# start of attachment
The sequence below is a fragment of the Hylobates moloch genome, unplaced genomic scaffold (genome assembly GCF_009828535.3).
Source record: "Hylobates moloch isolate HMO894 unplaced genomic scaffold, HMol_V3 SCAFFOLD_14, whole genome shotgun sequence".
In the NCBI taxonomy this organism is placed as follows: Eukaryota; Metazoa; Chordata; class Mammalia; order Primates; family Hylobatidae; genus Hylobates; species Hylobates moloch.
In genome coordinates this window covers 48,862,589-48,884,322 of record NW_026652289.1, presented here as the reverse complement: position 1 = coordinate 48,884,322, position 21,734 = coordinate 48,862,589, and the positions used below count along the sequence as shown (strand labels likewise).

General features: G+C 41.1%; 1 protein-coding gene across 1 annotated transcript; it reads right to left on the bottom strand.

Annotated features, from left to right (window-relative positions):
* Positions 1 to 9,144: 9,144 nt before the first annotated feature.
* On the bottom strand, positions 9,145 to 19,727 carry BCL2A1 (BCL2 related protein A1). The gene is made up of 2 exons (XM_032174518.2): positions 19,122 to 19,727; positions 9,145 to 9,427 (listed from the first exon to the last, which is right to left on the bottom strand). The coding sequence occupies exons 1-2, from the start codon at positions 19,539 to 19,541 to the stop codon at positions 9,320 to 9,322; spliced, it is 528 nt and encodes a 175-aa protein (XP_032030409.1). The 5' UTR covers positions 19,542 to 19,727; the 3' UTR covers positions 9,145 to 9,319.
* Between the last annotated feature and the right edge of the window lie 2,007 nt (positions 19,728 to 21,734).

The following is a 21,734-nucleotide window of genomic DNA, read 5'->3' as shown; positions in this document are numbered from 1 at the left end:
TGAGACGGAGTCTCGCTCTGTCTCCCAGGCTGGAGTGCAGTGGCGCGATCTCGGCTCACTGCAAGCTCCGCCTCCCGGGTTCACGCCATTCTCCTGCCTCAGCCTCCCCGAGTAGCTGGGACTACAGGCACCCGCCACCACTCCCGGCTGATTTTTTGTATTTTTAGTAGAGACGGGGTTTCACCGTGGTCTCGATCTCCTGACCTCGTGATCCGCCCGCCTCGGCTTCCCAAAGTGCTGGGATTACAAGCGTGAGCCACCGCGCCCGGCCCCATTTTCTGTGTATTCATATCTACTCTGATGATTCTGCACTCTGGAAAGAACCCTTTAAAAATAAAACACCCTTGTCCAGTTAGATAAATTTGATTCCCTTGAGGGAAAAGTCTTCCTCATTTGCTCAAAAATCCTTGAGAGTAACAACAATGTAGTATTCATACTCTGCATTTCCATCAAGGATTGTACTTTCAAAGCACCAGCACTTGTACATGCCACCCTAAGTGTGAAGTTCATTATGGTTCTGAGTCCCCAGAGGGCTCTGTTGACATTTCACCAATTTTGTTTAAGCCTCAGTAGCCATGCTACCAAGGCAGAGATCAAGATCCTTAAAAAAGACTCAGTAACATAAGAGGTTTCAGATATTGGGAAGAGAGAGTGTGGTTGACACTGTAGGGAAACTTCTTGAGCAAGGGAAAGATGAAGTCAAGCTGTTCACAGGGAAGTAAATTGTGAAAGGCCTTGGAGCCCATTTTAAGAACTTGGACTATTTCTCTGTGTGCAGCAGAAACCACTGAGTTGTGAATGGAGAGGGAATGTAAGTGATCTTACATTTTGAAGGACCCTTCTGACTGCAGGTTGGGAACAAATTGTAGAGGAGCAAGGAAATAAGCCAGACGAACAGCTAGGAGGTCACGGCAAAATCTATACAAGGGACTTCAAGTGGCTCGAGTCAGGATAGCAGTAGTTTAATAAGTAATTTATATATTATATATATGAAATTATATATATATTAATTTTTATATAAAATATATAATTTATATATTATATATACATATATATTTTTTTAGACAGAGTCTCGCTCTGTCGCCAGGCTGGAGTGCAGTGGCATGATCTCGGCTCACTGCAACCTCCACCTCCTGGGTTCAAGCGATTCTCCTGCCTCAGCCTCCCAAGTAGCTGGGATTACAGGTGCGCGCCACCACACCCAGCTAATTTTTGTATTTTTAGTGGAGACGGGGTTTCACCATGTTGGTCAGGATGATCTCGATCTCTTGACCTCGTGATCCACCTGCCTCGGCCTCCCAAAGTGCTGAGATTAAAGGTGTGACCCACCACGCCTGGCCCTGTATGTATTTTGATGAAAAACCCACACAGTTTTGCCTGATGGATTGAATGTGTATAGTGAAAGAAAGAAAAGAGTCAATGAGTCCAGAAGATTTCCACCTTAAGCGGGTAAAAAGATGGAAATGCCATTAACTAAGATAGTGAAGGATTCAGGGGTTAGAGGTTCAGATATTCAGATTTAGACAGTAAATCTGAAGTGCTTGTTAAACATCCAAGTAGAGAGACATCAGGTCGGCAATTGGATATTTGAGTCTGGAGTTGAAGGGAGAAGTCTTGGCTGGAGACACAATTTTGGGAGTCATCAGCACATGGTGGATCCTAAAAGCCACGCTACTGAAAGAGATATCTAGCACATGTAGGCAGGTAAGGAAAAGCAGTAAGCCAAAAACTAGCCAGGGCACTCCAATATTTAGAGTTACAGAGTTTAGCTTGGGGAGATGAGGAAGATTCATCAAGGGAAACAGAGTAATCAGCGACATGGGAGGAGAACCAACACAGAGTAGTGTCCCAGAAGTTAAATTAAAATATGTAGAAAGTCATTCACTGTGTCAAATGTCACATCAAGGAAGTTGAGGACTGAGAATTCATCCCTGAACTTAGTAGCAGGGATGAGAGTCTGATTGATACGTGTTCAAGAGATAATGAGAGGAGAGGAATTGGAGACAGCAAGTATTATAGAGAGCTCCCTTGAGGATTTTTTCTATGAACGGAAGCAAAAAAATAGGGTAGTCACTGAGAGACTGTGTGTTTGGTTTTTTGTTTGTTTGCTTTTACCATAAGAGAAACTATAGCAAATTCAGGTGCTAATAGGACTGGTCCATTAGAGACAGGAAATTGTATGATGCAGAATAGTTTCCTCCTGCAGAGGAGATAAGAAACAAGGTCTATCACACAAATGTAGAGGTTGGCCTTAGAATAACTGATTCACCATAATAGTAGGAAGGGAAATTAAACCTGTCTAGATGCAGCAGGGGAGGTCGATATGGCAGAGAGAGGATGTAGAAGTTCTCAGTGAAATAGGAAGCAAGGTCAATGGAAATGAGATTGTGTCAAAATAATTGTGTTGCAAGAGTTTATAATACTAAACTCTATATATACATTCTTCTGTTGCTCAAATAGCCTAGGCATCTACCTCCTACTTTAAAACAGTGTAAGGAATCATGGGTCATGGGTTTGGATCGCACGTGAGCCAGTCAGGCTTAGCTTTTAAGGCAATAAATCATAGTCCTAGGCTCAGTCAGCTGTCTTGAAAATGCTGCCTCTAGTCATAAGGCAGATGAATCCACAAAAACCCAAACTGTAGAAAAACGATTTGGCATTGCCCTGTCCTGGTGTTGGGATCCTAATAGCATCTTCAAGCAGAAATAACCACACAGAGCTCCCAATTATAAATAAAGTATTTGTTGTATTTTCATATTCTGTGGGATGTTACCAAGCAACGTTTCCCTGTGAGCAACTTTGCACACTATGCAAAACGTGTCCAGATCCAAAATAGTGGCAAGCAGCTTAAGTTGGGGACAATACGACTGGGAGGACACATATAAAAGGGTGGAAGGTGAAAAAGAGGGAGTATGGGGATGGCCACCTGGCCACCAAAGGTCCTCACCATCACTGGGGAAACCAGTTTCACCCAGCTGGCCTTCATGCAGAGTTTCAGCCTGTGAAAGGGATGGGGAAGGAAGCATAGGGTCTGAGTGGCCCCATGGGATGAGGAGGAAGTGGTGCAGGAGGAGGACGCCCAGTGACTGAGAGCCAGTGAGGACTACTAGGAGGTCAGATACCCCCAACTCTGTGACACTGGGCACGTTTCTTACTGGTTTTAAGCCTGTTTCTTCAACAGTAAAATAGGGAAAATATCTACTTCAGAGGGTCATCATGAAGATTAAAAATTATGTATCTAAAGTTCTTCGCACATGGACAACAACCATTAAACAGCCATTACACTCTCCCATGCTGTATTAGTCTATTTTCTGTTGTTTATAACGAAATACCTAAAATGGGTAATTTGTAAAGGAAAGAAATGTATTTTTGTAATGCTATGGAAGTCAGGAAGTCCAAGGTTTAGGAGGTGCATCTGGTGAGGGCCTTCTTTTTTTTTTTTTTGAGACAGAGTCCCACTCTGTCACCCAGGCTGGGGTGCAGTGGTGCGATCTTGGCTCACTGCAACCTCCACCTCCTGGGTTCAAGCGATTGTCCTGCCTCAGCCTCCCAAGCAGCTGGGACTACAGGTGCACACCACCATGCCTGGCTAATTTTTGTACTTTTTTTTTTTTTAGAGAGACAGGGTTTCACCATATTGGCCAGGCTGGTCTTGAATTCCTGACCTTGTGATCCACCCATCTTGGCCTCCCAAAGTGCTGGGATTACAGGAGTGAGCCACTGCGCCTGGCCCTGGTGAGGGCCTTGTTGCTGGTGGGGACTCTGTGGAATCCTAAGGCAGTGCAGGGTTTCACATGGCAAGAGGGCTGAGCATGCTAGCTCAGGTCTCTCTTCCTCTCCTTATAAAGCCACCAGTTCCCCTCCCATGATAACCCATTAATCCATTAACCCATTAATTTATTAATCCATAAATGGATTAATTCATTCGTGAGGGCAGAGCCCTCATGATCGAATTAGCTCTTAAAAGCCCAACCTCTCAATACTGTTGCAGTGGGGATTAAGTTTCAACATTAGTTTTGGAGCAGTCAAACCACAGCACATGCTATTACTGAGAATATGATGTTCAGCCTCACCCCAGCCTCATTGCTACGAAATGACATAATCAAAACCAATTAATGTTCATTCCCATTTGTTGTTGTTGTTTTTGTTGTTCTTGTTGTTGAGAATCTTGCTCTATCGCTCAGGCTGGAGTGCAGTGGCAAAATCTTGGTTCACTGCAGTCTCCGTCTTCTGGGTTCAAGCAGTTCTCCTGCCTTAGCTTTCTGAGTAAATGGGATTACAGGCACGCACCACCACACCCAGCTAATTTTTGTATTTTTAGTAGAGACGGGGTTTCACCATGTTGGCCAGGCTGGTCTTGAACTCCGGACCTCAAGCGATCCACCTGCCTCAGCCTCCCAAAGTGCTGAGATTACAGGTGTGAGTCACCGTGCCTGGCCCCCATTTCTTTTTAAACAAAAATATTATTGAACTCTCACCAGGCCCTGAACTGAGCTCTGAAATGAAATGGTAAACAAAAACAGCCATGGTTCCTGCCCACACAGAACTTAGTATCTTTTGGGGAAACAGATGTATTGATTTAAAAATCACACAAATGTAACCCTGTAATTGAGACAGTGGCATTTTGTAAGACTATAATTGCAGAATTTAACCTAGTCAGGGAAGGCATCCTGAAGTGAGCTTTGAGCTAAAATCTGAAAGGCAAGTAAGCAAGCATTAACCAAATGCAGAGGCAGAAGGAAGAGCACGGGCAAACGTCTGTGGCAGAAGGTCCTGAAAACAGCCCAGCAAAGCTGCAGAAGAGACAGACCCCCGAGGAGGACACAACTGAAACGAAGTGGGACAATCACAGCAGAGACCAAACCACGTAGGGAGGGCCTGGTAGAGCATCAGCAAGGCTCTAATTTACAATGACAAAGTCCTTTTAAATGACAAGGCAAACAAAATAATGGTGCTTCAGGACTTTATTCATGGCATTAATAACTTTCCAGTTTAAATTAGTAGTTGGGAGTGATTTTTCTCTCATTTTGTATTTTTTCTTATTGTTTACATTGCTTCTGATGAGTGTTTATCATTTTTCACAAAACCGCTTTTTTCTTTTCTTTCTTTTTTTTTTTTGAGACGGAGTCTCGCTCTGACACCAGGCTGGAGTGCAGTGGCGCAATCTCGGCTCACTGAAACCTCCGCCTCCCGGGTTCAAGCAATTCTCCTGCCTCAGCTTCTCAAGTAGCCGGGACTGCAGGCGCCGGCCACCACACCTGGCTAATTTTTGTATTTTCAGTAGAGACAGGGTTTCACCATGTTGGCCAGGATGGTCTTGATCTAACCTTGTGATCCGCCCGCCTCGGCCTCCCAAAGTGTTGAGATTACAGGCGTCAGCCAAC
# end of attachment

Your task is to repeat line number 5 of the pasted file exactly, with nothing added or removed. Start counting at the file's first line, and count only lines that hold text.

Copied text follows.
General features: G+C 41.1%; 1 protein-coding gene across 1 annotated transcript; it reads right to left on the bottom strand.